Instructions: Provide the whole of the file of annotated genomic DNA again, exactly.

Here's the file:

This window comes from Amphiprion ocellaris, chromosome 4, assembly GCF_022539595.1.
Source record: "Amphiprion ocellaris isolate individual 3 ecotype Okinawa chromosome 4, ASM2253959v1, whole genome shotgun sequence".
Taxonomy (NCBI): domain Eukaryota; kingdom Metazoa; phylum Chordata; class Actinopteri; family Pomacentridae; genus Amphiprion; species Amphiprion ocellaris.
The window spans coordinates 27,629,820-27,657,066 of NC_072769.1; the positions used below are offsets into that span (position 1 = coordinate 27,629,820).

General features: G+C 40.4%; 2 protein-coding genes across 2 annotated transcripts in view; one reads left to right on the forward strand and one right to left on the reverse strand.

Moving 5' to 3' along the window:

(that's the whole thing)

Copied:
This window comes from Amphiprion ocellaris, chromosome 4, assembly GCF_022539595.1.
Source record: "Amphiprion ocellaris isolate individual 3 ecotype Okinawa chromosome 4, ASM2253959v1, whole genome shotgun sequence".
Taxonomy (NCBI): domain Eukaryota; kingdom Metazoa; phylum Chordata; class Actinopteri; family Pomacentridae; genus Amphiprion; species Amphiprion ocellaris.
The window spans coordinates 27,629,820-27,657,066 of NC_072769.1; the positions used below are offsets into that span (position 1 = coordinate 27,629,820).

General features: G+C 40.4%; 2 protein-coding genes across 2 annotated transcripts in view; one reads left to right on the forward strand and one right to left on the reverse strand.

Moving 5' to 3' along the window: